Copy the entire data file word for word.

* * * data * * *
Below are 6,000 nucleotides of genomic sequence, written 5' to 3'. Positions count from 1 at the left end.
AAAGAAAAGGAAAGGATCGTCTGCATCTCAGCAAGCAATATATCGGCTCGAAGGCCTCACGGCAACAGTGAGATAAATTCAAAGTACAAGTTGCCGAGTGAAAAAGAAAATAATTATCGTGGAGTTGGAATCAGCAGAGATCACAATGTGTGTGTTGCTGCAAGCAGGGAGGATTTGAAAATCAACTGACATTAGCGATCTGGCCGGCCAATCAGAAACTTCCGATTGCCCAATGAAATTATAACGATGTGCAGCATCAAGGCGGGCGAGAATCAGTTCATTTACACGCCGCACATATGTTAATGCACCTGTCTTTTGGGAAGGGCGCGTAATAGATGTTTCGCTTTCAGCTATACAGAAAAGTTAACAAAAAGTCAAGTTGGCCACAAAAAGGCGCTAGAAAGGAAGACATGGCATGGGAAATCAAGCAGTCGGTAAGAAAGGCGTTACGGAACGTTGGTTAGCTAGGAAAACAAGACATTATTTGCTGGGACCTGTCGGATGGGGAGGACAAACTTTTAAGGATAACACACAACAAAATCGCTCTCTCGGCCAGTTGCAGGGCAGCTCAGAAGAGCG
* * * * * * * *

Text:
Below are 6,000 nucleotides of genomic sequence, written 5' to 3'. Positions count from 1 at the left end.
AAAGAAAAGGAAAGGATCGTCTGCATCTCAGCAAGCAATATATCGGCTCGAAGGCCTCACGGCAACAGTGAGATAAATTCAAAGTACAAGTTGCCGAGTGAAAAAGAAAATAATTATCGTGGAGTTGGAATCAGCAGAGATCACAATGTGTGTGTTGCTGCAAGCAGGGAGGATTTGAAAATCAACTGACATTAGCGATCTGGCCGGCCAATCAGAAACTTCCGATTGCCCAATGAAATTATAACGATGTGCAGCATCAAGGCGGGCGAGAATCAGTTCATTTACACGCCGCACATATGTTAATGCACCTGTCTTTTGGGAAGGGCGCGTAATAGATGTTTCGCTTTCAGCTATACAGAAAAGTTAACAAAAAGTCAAGTTGGCCACAAAAAGGCGCTAGAAAGGAAGACATGGCATGGGAAATCAAGCAGTCGGTAAGAAAGGCGTTACGGAACGTTGGTTAGCTAGGAAAACAAGACATTATTTGCTGGGACCTGTCGGATGGGGAGGACAAACTTTTAAGGATAACACACAACAAAATCGCTCTCTCGGCCAGTTGCAGGGCAGCTCAGAAGAGCG